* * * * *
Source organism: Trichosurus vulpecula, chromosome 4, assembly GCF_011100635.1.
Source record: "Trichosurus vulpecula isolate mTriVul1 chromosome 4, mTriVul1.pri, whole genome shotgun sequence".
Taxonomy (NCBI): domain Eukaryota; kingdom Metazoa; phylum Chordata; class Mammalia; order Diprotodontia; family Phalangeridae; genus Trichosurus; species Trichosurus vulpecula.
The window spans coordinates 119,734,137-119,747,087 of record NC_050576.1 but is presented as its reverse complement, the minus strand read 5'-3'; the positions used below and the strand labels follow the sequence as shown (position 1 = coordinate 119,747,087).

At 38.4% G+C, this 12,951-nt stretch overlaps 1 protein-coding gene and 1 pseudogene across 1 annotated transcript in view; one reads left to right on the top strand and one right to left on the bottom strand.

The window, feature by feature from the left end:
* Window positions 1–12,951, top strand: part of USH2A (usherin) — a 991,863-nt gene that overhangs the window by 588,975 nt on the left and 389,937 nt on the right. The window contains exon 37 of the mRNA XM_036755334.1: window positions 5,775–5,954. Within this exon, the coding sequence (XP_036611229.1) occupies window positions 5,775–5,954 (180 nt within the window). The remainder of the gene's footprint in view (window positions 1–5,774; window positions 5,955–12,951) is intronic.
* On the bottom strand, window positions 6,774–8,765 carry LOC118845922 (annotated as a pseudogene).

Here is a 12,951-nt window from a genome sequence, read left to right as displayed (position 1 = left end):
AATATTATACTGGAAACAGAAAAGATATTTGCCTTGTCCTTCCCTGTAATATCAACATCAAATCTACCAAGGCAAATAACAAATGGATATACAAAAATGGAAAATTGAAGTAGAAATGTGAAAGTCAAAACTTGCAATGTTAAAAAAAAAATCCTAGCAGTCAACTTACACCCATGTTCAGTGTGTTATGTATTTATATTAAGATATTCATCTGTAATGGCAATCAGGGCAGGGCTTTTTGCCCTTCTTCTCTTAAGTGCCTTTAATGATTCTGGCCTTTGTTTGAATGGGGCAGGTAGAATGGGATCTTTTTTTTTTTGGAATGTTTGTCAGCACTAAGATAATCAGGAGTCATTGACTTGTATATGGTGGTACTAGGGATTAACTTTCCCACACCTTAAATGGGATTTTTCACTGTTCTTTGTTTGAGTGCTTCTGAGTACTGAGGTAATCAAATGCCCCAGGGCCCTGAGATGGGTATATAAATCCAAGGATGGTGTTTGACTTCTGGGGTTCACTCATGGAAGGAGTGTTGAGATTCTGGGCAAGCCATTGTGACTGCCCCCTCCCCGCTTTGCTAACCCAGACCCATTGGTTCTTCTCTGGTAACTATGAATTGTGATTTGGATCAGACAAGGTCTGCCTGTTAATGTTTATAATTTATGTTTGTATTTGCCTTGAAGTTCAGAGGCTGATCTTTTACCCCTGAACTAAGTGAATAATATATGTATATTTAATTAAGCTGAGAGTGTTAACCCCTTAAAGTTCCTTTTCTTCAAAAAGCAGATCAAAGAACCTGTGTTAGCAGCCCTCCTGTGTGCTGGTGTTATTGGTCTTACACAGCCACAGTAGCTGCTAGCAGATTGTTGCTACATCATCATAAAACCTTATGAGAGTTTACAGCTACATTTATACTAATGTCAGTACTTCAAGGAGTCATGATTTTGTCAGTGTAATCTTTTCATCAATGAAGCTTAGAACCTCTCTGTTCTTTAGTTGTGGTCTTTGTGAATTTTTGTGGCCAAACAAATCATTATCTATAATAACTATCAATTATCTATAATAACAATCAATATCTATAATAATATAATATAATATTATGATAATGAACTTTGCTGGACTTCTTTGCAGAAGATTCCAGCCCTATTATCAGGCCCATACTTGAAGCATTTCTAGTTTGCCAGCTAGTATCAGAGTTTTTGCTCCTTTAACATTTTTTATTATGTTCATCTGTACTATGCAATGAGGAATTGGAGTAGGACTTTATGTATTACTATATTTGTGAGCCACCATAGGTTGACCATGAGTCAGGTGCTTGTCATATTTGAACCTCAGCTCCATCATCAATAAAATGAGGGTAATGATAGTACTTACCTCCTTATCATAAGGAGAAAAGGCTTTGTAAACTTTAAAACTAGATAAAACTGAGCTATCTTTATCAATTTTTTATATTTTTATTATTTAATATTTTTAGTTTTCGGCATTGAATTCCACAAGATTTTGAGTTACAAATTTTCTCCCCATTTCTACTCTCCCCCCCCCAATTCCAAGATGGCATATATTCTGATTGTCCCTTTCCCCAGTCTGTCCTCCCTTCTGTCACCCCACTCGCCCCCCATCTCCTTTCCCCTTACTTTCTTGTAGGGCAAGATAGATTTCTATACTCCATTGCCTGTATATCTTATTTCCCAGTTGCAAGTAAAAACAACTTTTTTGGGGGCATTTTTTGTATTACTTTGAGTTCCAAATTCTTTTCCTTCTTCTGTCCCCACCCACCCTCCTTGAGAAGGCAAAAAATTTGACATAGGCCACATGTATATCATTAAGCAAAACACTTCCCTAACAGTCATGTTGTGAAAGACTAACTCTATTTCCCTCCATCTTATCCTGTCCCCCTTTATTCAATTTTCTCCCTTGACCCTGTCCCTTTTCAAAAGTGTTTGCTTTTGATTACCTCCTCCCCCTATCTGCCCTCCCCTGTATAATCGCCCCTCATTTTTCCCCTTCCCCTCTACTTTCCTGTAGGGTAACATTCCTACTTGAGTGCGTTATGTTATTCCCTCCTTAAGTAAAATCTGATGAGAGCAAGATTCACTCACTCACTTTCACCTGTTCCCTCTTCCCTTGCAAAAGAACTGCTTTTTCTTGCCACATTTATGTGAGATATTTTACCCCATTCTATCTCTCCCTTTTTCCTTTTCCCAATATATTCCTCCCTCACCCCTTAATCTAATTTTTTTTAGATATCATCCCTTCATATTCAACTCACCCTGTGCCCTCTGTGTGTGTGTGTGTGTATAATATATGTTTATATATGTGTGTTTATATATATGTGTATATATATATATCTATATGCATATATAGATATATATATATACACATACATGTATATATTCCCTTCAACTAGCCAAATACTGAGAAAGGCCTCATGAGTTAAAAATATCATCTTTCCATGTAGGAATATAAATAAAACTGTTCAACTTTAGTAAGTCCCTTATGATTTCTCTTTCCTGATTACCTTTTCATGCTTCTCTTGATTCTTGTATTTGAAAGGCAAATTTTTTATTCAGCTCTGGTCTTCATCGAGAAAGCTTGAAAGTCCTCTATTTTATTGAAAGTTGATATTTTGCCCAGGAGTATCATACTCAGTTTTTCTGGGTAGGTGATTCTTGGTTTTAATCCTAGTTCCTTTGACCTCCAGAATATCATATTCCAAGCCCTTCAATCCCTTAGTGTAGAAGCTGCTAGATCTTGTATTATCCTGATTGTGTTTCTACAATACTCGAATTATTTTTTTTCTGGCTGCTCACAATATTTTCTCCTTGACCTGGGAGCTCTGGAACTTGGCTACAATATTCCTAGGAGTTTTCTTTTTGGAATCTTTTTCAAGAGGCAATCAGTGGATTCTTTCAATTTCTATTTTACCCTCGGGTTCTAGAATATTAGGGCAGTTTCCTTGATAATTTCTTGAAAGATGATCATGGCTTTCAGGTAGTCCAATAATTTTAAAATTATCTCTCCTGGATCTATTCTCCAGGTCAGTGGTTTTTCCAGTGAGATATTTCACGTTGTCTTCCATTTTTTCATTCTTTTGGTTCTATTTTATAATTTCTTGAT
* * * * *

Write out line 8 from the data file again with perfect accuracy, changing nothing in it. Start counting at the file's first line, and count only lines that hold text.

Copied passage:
* On the bottom strand, window positions 6,774–8,765 carry LOC118845922 (annotated as a pseudogene).